+ INTRODUCTION (I) The most important thing our brain does is to keep us alive. One of the essential tasks for maintaining life is breathing, not only for oxygen, but also to maintains carbon dioxide levels within a narrow range. A variations of pH in blood as little as 0.1μM is fatal. Central chemoreceptors in the brainstem ( VLMS) monitor carbon dioxide levels (PCO2) and control lung ventilation. Central Respiratory Control Diaphragm Chemoreceptors Network (e.g. Hypercapnic Acidosis) (Tonic drive in respiratory centre) (Contraction of muscles)
+ SEROTONINERGIC NEURONS (II) Serotonergic neurons in the medullary raphé project to all of the main respiratory nuclei, including the nucleus tractus solitarius, nucleus ambiguus, preBötzinger complex, Bötzinger complex, hypoglossal motor nucleus (XII) and phrenic motor nucleus. There is a high concentration of serotonin (5-HT)-immunoreactive nerve terminals within the main respiratory nuclei, and these nuclei also contain nerve terminals that are immunoreactive for substance P and thyrotropin- releasing hormone (TRH). The nerve terminals arise from serotonergic neurons in the medullary raphé and ventrolateral medulla.
+ SEROTONINERGIC NEURONS (III) Serotonergic neurons seem primarily to have an EXCITATORY effect on breathing, and they are thought to provide tonic drive to maintain respiratory output during wakefulness. (see fig.) However, there is evidence that 5-HT can have an INHIBITORY effect on some elements of the network that controls Respiratory airflow in a rat in vivo respiratory output, and a Fentanyl induces respiratory depression, and subset of 5-HT neurons is reversed 5-HT4a agonist BIMU8. might inhibit respiratory output.
+ CARBON DIOXIDE SENSORS (IV) MEDULLARY 5-HT NEURONS ARE CO2/PH CHEMORECEPTORS A subset is highly sensitive to changes in CO2 (see figure) A different subset of neurons (15%) is equally sensitive to changes in CO2 but with an opposite response All CO2 stimulated neurons from the medullary raphé, but none of the CO2 inhibited neurons, are serotonergic. SEROTONERGIC NEURONS MIGHT MODULATE SOME NON-RESPIRATORY BRAINSTEM AND SPINAL CORD FUNCTIONS IN RESPONSE TO CHANGES IN CARBON DIOXIDE.
+ CARBON DIOXIDE SENSORS (V) Changes in arterial carbon dioxide probably influence breathing indirectly through changes in brain pH. Medullary serotonergic neurons are highly sensitive to intracellular pH, and their relationship with blood vessels is consistent with a specialized role as arterial carbon dioxide sensors. Lesions of these neurons lead to blunting of the ventilatory response to increased carbon dioxide. Confocal imaging after immunohistochemistry for tryptophan hydroxylase shows SEROTONINERGIC NEURONS closely associated with the BASILARY ARTERY (B) and its main MIDLINE BRANCHES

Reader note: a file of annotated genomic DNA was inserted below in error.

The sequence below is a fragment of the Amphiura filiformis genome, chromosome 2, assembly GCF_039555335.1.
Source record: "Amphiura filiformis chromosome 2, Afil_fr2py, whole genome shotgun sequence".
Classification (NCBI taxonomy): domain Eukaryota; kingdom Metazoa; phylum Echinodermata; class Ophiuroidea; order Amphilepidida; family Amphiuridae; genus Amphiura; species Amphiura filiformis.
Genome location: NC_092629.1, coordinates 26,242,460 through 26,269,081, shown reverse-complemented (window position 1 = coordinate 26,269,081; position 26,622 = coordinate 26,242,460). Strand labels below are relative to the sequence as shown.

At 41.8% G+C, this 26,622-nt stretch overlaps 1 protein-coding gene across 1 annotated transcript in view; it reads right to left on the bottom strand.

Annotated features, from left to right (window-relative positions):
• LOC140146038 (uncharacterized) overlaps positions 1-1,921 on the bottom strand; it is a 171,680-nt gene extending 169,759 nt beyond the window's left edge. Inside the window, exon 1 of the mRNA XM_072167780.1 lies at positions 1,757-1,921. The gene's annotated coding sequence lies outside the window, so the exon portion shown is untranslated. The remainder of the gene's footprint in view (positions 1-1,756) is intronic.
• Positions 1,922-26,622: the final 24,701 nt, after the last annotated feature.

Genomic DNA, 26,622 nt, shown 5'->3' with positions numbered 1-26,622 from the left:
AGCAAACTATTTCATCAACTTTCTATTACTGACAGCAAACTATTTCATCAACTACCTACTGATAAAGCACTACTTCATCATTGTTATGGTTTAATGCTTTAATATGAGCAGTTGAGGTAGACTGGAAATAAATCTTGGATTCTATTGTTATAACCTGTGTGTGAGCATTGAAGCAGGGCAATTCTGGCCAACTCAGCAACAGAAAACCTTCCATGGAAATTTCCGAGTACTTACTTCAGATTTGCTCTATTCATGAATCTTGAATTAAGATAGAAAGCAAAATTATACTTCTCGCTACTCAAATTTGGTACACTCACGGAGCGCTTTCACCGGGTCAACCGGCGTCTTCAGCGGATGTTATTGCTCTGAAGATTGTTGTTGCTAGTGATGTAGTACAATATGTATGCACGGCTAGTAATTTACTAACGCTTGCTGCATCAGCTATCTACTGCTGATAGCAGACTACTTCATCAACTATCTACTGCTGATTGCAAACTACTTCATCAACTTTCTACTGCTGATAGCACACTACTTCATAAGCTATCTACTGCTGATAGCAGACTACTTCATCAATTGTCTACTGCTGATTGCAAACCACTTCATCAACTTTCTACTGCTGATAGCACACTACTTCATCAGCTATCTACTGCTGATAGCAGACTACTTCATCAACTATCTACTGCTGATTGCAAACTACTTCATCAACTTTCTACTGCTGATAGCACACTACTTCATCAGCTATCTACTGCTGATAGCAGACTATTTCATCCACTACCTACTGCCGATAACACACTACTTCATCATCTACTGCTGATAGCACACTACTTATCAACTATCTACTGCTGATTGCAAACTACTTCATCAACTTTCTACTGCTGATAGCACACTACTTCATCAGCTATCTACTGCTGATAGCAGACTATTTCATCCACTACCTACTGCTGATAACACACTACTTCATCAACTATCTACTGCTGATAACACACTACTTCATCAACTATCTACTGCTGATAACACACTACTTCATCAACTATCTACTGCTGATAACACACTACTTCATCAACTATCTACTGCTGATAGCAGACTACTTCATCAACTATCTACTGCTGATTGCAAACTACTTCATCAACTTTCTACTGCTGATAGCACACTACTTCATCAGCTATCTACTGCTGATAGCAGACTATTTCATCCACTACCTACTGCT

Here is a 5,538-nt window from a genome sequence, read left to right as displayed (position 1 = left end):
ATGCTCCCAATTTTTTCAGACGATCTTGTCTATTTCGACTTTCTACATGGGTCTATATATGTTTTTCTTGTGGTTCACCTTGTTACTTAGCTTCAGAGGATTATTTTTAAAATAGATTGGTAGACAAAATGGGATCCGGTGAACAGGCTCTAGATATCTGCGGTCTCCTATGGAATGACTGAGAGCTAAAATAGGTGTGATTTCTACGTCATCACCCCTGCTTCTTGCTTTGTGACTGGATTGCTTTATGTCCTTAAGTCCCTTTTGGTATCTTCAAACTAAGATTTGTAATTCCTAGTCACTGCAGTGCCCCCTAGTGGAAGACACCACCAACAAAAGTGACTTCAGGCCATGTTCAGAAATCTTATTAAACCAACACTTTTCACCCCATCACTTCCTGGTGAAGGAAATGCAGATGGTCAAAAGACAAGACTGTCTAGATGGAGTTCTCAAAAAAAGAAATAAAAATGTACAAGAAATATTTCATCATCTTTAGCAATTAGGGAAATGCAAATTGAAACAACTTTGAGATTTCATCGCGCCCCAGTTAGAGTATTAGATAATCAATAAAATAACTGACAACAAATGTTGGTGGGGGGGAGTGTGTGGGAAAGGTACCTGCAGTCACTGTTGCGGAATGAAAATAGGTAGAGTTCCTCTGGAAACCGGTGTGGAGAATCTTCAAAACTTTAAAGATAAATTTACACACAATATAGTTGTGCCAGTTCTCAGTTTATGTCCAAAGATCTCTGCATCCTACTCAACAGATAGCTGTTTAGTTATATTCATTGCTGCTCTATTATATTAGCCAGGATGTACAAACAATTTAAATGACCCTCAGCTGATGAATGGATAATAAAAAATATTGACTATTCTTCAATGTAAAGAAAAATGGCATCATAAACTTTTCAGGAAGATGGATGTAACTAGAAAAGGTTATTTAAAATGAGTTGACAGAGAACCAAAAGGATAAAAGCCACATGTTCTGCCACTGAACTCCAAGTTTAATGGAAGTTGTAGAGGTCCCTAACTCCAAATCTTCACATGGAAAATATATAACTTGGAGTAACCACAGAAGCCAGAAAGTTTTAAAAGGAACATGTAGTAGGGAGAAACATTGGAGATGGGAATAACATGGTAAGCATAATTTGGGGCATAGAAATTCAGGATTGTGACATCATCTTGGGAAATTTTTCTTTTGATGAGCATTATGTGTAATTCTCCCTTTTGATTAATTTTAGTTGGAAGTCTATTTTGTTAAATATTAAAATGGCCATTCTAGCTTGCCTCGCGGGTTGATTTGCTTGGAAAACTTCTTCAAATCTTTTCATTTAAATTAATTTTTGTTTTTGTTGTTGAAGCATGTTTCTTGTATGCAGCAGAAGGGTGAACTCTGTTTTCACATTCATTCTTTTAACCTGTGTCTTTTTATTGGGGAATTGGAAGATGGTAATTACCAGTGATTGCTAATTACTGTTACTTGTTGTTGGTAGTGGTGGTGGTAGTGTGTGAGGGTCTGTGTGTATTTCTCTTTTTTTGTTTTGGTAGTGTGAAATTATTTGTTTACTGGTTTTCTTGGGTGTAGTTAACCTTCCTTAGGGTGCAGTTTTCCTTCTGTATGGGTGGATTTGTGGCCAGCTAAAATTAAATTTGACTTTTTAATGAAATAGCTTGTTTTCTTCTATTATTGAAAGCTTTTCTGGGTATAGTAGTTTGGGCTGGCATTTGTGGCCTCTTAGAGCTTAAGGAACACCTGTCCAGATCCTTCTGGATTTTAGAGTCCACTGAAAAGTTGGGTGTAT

+ RESPIRATORY NETWORK STIMULI(VII) 5-HT, TRH and substance P enhance excitability of the respiratory network through numerous mechanisms and at multiple sites within the respiratory network, including rhythm-generating neurons, respiratory premotor neurons and respiratory motor neurons. SEROTONERGIC RAPHE HAS A ROBUST ABILITY TO CONTROL VENTILATION
+ MIDBRAIN 5-HT NEURONS (IX) Serotonergic neurons in the midbrain also sense carbon dioxide. Confocal images of arteries and 5ht neurons in the midbrain. SEROTONINERGIC NEURONS closely associated with ARTERIES
+ MIDBRAIN 5-HT NEURONS (X) 5HT-neurons in the midbrain might have a role in inducing various non-respiratory effects, such as AROUSAL from sleep, ANXIETY and changes in cerebrovascular TONE (migraine) (A single breath of 35% of CO2 induces anxiety in normal people) Exercise has profound effect on acid/base balance, serotoninergic system could couple motor control with Ph control (Co2 level drop during exercise in many species) CONTROL OF PH HOMEOSTASIS, MOTOR CONTROL AND NEURAL TISSUE HOMEOSTASIS ARE NOT ACTUALLY RELATED, BUT ARE DISTINCT AND INDEPENDENT ROLES THAT ARE SHARED BY THE 5HT SYSTEM
+ CONCLUSION (XI) A role for serotonergic neurons in pH control might help to explain how three seemingly unrelated human disorders — sudden infant death syndrome (SIDS), panic disorder and migraine — could all be linked to this single, relatively homogeneous, small group of neurons.
+ MIDBRAIN 5-HT NEURONS (X)FUTURE STUDIES SHOULD CONSIDER THE RELEVANCE OF THE LARGE RESPONSE OF THE RAPHE NEURONS TO ACIDOSIS, AND THE DIRECT INVOLVEMENT OF A SUBSET OF THESE NEURONS IN CENTRAL RESPIRATORY CHEMORECEPTION. “Focusing too closely on individual parts blurs a bigger picture” Parable of the Blind Man (drawing from K. Hokusai)